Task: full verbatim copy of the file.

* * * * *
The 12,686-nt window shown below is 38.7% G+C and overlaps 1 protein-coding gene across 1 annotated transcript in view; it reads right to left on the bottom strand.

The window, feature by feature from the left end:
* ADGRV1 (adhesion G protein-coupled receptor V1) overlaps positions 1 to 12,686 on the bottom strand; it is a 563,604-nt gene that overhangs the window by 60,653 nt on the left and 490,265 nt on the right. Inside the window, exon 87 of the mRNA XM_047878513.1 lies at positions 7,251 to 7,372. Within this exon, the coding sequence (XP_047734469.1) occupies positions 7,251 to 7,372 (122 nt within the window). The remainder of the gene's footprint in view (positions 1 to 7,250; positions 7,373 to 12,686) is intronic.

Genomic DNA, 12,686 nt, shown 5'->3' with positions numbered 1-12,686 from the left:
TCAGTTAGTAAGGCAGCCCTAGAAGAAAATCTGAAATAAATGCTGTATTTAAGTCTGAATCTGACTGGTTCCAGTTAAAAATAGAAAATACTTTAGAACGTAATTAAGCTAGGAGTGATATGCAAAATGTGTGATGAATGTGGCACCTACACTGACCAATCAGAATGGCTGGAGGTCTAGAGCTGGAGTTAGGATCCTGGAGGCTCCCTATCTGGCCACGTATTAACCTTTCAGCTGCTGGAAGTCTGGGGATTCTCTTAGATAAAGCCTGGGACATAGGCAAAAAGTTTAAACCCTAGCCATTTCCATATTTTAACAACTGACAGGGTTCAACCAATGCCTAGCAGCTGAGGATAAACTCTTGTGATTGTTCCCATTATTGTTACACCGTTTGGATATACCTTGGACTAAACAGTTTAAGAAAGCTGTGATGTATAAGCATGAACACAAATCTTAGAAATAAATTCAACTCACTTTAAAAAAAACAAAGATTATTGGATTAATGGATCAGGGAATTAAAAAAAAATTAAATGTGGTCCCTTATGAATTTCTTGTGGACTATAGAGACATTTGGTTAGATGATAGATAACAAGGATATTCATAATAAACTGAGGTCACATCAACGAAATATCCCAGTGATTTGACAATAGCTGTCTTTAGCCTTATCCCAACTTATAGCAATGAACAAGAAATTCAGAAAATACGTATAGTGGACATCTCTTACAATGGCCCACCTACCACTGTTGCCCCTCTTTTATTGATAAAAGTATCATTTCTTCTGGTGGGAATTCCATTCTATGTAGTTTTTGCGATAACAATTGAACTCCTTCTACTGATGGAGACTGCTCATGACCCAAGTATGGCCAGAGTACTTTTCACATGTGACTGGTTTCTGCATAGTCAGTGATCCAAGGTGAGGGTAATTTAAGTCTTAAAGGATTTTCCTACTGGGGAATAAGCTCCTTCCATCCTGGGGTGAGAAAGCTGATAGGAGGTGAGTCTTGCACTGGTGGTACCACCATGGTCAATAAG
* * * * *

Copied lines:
The 12,686-nt window shown below is 38.7% G+C and overlaps 1 protein-coding gene across 1 annotated transcript in view; it reads right to left on the bottom strand.

The window, feature by feature from the left end:
* ADGRV1 (adhesion G protein-coupled receptor V1) overlaps positions 1 to 12,686 on the bottom strand; it is a 563,604-nt gene that overhangs the window by 60,653 nt on the left and 490,265 nt on the right. Inside the window, exon 87 of the mRNA XM_047878513.1 lies at positions 7,251 to 7,372. Within this exon, the coding sequence (XP_047734469.1) occupies positions 7,251 to 7,372 (122 nt within the window). The remainder of the gene's footprint in view (positions 1 to 7,250; positions 7,373 to 12,686) is intronic.

Genomic DNA, 12,686 nt, shown 5'->3' with positions numbered 1-12,686 from the left:
TCAGTTAGTAAGGCAGCCCTAGAAGAAAATCTGAAATAAATGCTGTATTTAAGTCTGAATCTGACTGGTTCCAGTTAAAAATAGAAAATACTTTAGAACGTAATTAAGCTAGGAGTGATATGCAAAATGTGTGATGAATGTGGCACCTACACTGACCAATCAGAATGGCTGGAGGTCTAGAGCTGGAGTTAGGATCCTGGAGGCTCCCTATCTGGCCACGTATTAACCTTTCAGCTGCTGGAAGTCTGGGGATTCTCTTAGATAAAGCCTGGGACATAGGCAAAAAGTTTAAACCCTAGCCATTTCCATATTTTAACAACTGACAGGGTTCAACCAATGCCTAGCAGCTGAGGATAAACTCTTGTGATTGTTCCCATTATTGTTACACCGTTTGGATATACCTTGGACTAAACAGTTTAAGAAAGCTGTGATGTATAAGCATGAACACAAATCTTAGAAATAAATTCAACTCACTTTAAAAAAAACAAAGATTATTGGATTAATGGATCAGGGAATTAAAAAAAAATTAAATGTGGTCCCTTATGAATTTCTTGTGGACTATAGAGACATTTGGTTAGATGATAGATAACAAGGATATTCATAATAAACTGAGGTCACATCAACGAAATATCCCAGTGATTTGACAATAGCTGTCTTTAGCCTTATCCCAACTTATAGCAATGAACAAGAAATTCAGAAAATACGTATAGTGGACATCTCTTACAATGGCCCACCTACCACTGTTGCCCCTCTTTTATTGATAAAAGTATCATTTCTTCTGGTGGGAATTCCATTCTATGTAGTTTTTGCGATAACAATTGAACTCCTTCTACTGATGGAGACTGCTCATGACCCAAGTATGGCCAGAGTACTTTTCACATGTGACTGGTTTCTGCATAGTCAGTGATCCAAGGTGAGGGTAATTTAAGTCTTAAAGGATTTTCCTACTGGGGAATAAGCTCCTTCCATCCTGGGGTGAGAAAGCTGATAGGAGGTGAGTCTTGCACTGGTGGTACCACCATGGTCAATAAG